However, what the media produces is neither spontaneous nor completely ‘free'. The mainstream media adopts unconsciously the political ideology of the state it emanates from because this is seen as looking out for ‘our' interests. Therefore, when it comes to reporting, there is often a particular slant and voluntary censorship by unspoken consent. This can be viewed as a natural by-product of culture because it is by its very nature subjective. However, the danger lies in the fact that many in the West believe that this, even if true for other societies, does not hold in their case.
Certainly, this unconscious, or in some cases unspoken, political agenda is not the sole constraint holding back a fairer portrayal of the Islamic World. Many of the journalists and Middle East ‘experts', especially in the US, have only a tentative understanding of Islam and have a precarious grasp of what actually goes on in the region.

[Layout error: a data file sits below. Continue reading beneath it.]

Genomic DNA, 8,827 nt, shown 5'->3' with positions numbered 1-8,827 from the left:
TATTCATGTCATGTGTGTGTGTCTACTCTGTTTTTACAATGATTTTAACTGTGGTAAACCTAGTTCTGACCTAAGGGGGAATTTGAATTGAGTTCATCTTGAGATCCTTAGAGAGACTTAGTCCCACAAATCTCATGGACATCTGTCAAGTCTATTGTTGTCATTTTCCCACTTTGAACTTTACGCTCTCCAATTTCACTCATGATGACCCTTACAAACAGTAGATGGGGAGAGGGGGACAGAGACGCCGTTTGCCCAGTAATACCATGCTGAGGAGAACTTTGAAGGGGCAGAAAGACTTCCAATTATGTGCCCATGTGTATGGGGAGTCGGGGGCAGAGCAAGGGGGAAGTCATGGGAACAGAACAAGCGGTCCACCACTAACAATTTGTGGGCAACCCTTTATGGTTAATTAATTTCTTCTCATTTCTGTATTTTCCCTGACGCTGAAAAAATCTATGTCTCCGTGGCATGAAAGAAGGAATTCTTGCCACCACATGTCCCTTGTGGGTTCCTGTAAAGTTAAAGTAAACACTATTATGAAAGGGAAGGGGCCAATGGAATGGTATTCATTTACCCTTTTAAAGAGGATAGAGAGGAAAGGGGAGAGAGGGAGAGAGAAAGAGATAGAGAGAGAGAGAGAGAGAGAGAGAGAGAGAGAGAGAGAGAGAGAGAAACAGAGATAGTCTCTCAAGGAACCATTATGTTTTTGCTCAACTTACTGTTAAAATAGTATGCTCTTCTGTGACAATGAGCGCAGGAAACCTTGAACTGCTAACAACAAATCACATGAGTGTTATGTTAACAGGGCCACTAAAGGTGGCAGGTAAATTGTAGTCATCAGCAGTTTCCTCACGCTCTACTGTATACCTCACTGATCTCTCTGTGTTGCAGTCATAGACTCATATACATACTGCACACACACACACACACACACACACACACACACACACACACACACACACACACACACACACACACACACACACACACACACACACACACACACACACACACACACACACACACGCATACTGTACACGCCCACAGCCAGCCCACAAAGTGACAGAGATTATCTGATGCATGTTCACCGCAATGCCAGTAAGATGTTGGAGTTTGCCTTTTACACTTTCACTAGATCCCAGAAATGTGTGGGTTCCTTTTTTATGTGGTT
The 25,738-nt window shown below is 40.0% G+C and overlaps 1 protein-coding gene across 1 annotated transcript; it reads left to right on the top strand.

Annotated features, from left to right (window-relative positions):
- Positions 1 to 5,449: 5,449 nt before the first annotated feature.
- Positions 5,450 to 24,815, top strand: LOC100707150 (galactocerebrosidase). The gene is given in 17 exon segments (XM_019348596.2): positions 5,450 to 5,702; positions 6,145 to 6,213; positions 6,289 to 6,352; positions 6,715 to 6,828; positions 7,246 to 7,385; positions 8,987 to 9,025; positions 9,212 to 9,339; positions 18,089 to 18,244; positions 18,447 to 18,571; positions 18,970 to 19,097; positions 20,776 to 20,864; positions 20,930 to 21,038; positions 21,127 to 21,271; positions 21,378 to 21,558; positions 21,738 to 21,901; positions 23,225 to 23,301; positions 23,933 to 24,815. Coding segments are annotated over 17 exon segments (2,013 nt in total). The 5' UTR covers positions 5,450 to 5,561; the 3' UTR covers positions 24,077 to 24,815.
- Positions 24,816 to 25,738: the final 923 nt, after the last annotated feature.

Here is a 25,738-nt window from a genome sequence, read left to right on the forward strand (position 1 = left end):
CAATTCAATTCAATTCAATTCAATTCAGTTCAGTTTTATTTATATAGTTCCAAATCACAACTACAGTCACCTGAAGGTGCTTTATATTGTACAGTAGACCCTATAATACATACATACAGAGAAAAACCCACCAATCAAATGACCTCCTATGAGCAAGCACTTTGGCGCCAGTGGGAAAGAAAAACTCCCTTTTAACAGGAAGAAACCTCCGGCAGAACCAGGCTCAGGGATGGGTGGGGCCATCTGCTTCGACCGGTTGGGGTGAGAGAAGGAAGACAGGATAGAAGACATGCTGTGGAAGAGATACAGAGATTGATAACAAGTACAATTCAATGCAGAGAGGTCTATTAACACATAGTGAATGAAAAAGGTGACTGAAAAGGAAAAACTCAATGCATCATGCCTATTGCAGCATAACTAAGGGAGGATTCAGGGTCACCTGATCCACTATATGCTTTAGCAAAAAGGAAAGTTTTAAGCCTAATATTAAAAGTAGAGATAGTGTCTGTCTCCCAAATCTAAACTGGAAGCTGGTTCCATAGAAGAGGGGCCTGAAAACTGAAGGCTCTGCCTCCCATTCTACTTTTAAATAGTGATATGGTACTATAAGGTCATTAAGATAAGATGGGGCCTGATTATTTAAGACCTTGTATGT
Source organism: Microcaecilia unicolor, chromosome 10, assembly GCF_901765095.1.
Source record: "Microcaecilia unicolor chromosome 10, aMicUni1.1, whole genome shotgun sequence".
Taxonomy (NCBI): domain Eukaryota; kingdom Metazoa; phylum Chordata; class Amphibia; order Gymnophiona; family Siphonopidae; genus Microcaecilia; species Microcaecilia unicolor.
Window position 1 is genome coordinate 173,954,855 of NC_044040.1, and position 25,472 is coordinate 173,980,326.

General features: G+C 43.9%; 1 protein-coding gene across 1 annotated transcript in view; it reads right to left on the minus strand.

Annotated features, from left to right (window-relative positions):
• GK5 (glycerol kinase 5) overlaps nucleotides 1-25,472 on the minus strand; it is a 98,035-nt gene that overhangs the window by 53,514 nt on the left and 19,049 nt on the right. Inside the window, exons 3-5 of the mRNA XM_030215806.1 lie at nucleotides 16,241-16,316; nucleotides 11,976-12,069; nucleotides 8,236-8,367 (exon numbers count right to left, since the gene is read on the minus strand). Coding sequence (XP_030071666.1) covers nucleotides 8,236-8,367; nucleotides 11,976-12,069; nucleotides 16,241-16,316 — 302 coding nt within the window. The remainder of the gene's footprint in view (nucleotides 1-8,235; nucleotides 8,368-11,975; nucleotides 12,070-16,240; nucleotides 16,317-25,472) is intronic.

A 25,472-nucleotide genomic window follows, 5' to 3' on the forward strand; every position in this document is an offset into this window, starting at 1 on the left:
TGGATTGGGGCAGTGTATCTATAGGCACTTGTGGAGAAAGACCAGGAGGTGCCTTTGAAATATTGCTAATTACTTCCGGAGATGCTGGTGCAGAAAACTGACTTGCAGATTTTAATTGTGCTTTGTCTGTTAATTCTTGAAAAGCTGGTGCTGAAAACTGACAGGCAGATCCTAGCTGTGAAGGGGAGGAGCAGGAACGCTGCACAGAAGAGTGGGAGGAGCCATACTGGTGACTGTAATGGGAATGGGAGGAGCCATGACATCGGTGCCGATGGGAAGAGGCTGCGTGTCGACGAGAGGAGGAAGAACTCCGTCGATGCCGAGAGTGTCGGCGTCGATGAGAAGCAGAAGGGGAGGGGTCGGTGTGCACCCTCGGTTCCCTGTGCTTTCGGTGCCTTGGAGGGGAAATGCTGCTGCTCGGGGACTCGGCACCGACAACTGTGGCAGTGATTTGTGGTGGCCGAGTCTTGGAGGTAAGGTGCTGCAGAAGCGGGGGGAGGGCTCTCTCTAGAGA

This makes them more susceptible to lumping together, over-simplification and employing convenient stereotypes, because neither they, nor their readers, have the time or the inclination to expend the necessary energy to analyse. Moreover, even well intentioned publications cannot depart too far from the received view, because they will only succeed in isolating and ostracising themselves, possibly being branded dissidents, as happened with Noam Chomski.
Below this layer of prejudice fed by ignorance, there lie other factors at play. The Middle East is a strategic region for its cheap and abundant oil supplies. To ensure an uninterrupted supply, the inhabitants of the region have to somehow be dehumanised and tamed. By laying fault squarely on ‘their' shoulders, they become a convenient scapegoat, ‘we' can pursue ‘vital national interests' uninhibited by conscience and unrepulsed by our own avarice.
There is also the bottom line of economics. The media is in the business of making money, and sensationalism and taking jabs at the monster help raise circulation or ratings. Furthermore, the received view of the Arab and the Muslim is similar to that of the communist, especially during the Cold War: deserving of no sympathy, only hostility.